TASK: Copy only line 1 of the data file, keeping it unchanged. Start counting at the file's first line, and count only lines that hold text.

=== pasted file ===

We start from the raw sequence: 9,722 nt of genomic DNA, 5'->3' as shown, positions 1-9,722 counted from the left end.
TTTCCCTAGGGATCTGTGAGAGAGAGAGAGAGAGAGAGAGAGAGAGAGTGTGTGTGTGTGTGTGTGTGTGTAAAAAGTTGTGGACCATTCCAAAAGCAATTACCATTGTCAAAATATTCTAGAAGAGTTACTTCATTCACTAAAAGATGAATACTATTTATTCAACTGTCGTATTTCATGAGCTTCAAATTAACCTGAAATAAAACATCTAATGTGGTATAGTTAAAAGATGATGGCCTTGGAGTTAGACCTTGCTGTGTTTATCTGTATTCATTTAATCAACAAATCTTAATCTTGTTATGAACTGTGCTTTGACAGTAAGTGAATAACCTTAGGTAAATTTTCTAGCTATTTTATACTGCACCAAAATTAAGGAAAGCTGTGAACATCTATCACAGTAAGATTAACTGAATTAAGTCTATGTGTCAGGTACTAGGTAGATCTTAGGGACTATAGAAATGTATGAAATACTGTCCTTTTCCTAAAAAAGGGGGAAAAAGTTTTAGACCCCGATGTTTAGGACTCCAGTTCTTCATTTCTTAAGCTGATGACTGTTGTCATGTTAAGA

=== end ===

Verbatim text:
We start from the raw sequence: 9,722 nt of genomic DNA, 5'->3' as shown, positions 1-9,722 counted from the left end.